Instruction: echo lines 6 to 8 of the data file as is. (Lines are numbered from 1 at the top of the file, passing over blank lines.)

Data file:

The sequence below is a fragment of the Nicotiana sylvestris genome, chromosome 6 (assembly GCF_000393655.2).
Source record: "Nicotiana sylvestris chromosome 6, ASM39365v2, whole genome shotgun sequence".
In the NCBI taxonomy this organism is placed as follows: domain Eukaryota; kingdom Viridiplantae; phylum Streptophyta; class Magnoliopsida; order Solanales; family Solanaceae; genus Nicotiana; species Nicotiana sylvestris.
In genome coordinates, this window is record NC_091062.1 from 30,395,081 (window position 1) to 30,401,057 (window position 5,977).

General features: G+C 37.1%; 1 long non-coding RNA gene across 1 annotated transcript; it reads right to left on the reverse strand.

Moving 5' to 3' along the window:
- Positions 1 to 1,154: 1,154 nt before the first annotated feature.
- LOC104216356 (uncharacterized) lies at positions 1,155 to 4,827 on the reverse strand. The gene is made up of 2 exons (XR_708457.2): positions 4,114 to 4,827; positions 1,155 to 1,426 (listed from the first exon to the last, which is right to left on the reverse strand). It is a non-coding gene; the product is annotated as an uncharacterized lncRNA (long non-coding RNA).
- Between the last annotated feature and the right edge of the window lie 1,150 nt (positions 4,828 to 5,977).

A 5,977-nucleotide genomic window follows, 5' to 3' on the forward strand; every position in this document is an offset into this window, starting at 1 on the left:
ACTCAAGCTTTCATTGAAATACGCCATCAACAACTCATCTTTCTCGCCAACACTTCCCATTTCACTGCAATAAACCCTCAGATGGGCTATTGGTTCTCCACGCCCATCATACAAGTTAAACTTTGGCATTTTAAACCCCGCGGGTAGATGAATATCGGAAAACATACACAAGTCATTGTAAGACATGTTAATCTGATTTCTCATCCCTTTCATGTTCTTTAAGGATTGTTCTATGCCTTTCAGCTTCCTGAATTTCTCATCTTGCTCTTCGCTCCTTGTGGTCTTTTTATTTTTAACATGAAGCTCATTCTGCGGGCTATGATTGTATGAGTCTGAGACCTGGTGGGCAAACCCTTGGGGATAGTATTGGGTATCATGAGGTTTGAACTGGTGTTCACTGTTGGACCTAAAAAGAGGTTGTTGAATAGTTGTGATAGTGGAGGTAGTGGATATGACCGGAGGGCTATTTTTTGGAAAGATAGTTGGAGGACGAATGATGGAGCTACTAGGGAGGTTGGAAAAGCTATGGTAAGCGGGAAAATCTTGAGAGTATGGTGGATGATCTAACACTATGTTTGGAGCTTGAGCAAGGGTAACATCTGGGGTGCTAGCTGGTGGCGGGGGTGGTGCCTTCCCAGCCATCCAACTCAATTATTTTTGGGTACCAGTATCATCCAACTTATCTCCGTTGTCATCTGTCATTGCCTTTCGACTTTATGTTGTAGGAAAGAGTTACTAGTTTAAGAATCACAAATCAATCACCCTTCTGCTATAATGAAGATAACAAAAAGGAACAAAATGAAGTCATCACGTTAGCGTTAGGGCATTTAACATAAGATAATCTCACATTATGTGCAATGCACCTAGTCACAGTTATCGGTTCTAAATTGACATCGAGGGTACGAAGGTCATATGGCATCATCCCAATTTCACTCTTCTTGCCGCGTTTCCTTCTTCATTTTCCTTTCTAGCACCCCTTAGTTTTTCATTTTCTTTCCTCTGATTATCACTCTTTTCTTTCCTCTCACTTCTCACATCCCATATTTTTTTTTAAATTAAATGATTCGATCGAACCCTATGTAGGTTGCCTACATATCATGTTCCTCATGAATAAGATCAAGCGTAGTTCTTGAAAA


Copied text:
Moving 5' to 3' along the window:
- Positions 1 to 1,154: 1,154 nt before the first annotated feature.
- LOC104216356 (uncharacterized) lies at positions 1,155 to 4,827 on the reverse strand. The gene is made up of 2 exons (XR_708457.2): positions 4,114 to 4,827; positions 1,155 to 1,426 (listed from the first exon to the last, which is right to left on the reverse strand). It is a non-coding gene; the product is annotated as an uncharacterized lncRNA (long non-coding RNA).